Using the same conditions (i.e., PMMA/acetone concentration 0.7 g/ml and processing time 6 hrs), few-layer graphene (G) and hexagonal boron nitride (h-BN) nanoflakes are investigated in terms of their production through exfoliation, along with the properties of the resulting polymer matrix containing them. The process produces both single layer and few-layer 2D nanoflakes, which immediately bond to the surrounding polymer without any external contamination. With pure PMMA as reference, mechanical characterizations, including nanoindentation testing (multi-load testing) and nano-dynamic mechanical analysis (nanoDMA), are conducted on the reinforced polymer matrix nanocomposites. As expected, the H and E of reinforced PMMA increase markedly with the 2D nano additives, in conjunction with heat treatment at 200°C. The results show that there are maximum increases of E and H by 32% and 31%, respectively, for the graphene-reinforced PMMA nanocomposite, whereas the increases are 27.1% and 24.8% for h-BN-reinforced PMMA nanocomposite. The surface morphology and interfacing of the nano-additives with the polymer matrix are investigated by scanning electron microscopy (SEM) and transmission electron microscopy (TEM), showing one to four layers of either graphene or h-BN flakes with excellent interfacing between the matrix and the nanoflakes. Raman spectroscopy is used to assess the number of layers and the dispersion of the 2D flakes in the matrix, via the distributions of peak positions and intensities as a function of wavenumber. The h-BN peak or E2g mode appears at 1367 cm-1 in h-BN-PMMA after exfoliation, with a shift of 2 cm-1 (1365 cm-1 for bulk h-BN). As in the previous study for G-PMMA, the average I2D/IG ratio increases notably to 0.92 at a polymer/acetone concentration 0.7 g/ml. This average value indicates bilayer graphene flakes, with many monolayer graphene flakes (n=1) present also according to TEM imaging.
Finally, microfibers are fabricated by electrospinning the processed PMMA/acetone solution with graphene nanoplatelets for reinforcement. G-PMMA fiber mats with good dispersion of 2D-graphene flakes in the polymer matrix (according to TEM imaging) are produced in the diameter size range from 3 to 6 µm. Nanoindentation testing is performed on the reinforced fiber, as well as the pure polymer fiber for reference. The nanoindentation technique reveals that the mechanical properties of individual graphene-reinforced PMMA microfibers are enhanced (with elastic modulus by 19% and hardness by 17.2%) as compared to those of pure PMMA microfiber produced in the same manner.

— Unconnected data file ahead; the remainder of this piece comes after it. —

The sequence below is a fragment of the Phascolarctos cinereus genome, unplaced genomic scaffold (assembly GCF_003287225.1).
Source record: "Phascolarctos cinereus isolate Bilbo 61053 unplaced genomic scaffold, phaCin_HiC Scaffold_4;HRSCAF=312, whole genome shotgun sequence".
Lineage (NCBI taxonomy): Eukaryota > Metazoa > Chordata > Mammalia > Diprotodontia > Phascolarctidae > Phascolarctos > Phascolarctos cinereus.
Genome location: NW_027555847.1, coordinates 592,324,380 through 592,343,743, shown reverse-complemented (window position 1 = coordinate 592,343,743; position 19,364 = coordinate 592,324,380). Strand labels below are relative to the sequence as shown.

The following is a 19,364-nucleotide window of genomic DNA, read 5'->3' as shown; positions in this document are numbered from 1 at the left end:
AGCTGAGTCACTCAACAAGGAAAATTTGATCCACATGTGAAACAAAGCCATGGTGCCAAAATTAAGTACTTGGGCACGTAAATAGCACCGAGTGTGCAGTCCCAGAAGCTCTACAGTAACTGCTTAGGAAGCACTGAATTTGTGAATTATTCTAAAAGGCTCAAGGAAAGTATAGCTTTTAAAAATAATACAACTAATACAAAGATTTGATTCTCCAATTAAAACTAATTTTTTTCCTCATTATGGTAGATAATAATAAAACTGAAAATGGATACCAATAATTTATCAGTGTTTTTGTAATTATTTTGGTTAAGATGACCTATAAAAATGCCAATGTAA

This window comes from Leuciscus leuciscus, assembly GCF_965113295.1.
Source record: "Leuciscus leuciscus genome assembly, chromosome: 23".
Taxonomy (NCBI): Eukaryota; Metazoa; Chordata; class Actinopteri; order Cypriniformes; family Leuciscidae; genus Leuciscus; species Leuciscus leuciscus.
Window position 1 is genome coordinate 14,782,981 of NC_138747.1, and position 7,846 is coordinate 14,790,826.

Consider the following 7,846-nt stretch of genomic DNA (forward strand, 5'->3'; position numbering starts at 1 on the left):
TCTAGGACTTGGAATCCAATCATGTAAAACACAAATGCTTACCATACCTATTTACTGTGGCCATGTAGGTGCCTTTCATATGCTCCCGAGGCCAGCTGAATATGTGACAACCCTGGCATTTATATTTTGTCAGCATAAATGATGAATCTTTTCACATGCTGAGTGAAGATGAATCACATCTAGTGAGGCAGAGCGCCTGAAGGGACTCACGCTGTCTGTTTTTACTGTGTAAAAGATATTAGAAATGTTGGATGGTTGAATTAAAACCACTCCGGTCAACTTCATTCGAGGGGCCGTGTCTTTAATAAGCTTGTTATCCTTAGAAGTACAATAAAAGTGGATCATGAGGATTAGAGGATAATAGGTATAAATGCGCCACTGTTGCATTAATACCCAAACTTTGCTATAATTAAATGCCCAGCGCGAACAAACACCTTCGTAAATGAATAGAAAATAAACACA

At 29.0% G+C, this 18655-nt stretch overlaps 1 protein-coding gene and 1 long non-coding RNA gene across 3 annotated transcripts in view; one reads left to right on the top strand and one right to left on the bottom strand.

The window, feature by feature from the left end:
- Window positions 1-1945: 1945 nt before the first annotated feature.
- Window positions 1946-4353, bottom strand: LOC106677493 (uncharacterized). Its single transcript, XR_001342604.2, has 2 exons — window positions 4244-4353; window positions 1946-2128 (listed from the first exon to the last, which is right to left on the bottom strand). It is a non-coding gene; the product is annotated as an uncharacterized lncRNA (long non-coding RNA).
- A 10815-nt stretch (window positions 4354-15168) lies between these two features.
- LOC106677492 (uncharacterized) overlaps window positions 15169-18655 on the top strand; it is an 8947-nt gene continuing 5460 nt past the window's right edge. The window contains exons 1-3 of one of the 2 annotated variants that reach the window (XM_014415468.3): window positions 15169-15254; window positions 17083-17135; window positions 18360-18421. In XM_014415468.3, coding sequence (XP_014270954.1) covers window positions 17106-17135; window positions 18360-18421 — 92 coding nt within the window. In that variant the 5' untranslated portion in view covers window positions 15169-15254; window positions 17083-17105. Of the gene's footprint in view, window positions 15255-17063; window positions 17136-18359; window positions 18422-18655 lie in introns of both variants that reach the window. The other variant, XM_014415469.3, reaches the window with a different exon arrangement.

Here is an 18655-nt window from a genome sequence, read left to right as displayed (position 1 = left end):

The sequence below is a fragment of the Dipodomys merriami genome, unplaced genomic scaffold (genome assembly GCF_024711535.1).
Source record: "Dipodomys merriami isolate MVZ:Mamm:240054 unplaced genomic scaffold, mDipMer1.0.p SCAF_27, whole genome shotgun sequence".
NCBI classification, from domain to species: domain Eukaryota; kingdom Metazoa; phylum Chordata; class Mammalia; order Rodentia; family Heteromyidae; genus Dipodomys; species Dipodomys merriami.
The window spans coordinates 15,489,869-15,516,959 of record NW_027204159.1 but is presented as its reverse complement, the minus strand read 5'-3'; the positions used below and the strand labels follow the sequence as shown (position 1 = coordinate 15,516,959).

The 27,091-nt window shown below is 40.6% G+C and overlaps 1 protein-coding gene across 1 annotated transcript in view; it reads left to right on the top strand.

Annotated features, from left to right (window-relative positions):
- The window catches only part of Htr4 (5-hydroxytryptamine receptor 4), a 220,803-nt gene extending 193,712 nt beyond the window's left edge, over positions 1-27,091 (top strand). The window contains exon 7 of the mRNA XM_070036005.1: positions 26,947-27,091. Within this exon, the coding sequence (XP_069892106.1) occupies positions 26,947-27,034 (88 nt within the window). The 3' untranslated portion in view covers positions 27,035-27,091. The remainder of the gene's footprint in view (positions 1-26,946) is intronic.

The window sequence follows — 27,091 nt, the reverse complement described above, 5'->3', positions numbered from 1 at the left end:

Subject (authority = RUETD)
Topic
Mechanical and Aerospace Engineering
Subject (authority = LCSH)
Topic
Graphene
Subject (authority = LCSH)
Topic
Nanomanufacturing
RelatedItem (type = host)
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Rutgers University Electronic Theses and Dissertations
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ETD_10227
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application/pdf
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text/xml
Extent
1 online resource (xxiii, 146 pages) : illustrations
Note (type = degree)
Ph.D.
Note (type = bibliography)
Includes bibliographical references
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School of Graduate Studies Electronic Theses and Dissertations
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rucore10001600001
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NjNbRU
Identifier (type = doi)
doi:10.7282/t3-xd1e-g362
Genre (authority = ExL-Esploro)
ETD doctoral
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The author owns the copyright to this work.
RightsHolder (type = personal)
Name
FamilyName
Hussein
GivenName
Arab
Role
Copyright Holder
RightsEvent
Type
Permission or license
DateTime (encoding = w3cdtf); (qualifier = exact); (point = start)
2019-09-09 09:26:49
AssociatedEntity
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Arab Hussein
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Affiliation
Rutgers University. School of Graduate Studies
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I hereby grant to the Rutgers University Libraries and to my school the non-exclusive right to archive, reproduce and distribute my thesis or dissertation, in whole or in part, and/or my abstract, in whole or in part, in and from an electronic format, subject to the release date subsequently stipulated in this submittal form and approved by my school. I represent and stipulate that the thesis or dissertation and its abstract are my original work, that they do not infringe or violate any rights of others, and that I make these grants as the sole owner of the rights to my thesis or dissertation and its abstract. I represent that I have obtained written permissions, when necessary, from the owner(s) of each third party copyrighted matter to be included in my thesis or dissertation and will supply copies of such upon request by my school. I acknowledge that RU ETD and my school will not distribute my thesis or dissertation or its abstract if, in their reasonable judgment, they believe all such rights have not been secured. I acknowledge that I retain ownership rights to the copyright of my work. I also retain the right to use all or part of this thesis or dissertation in future works, such as articles or books.
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2019-10-31
DateTime (encoding = w3cdtf); (qualifier = exact); (point = end)
2021-10-30
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Access to this PDF has been restricted at the author's request. It will be publicly available after October 30th, 2021.
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2019-09-09T09:20:34